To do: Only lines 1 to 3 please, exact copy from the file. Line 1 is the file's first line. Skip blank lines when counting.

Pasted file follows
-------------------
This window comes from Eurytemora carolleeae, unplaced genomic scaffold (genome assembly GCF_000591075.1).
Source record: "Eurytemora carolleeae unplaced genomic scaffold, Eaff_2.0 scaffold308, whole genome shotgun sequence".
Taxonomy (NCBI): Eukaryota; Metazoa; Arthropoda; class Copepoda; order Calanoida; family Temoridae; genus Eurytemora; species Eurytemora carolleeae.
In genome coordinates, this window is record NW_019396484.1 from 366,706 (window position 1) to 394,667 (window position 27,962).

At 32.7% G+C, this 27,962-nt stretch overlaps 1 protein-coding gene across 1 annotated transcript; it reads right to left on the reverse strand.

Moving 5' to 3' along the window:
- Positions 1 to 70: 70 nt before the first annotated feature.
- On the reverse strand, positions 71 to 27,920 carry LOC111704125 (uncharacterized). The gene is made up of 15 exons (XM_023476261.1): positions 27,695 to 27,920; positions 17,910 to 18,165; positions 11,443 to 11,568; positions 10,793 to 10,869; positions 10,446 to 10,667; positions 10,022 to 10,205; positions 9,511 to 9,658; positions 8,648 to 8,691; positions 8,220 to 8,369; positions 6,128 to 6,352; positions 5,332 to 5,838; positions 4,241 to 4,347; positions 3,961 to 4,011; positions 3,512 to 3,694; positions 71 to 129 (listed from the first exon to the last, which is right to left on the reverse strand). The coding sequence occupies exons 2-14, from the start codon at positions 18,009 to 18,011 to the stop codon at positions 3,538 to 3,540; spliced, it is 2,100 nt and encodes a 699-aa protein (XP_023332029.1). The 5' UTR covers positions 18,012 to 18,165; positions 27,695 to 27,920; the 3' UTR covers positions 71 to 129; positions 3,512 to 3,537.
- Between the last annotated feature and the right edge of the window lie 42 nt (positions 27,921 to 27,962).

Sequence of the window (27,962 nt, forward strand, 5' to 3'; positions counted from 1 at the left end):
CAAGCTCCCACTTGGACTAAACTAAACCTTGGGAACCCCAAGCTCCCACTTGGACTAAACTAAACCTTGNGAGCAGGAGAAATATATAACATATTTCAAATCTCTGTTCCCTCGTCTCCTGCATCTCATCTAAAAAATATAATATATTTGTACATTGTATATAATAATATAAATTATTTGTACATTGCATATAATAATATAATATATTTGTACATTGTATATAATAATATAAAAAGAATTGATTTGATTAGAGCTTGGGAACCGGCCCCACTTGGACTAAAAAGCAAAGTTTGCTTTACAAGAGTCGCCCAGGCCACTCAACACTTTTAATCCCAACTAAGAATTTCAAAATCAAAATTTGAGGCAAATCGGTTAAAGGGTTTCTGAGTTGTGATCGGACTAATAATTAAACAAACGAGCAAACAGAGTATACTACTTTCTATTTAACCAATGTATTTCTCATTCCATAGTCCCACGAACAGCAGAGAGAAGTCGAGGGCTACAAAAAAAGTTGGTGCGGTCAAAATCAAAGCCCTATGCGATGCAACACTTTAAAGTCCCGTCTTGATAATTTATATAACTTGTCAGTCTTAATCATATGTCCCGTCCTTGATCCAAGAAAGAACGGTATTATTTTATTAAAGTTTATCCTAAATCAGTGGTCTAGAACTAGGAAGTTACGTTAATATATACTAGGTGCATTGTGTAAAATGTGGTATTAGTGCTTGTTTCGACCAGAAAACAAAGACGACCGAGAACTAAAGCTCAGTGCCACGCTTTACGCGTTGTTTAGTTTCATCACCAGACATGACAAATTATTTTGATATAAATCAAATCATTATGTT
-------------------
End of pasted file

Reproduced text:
This window comes from Eurytemora carolleeae, unplaced genomic scaffold (genome assembly GCF_000591075.1).
Source record: "Eurytemora carolleeae unplaced genomic scaffold, Eaff_2.0 scaffold308, whole genome shotgun sequence".
Taxonomy (NCBI): Eukaryota; Metazoa; Arthropoda; class Copepoda; order Calanoida; family Temoridae; genus Eurytemora; species Eurytemora carolleeae.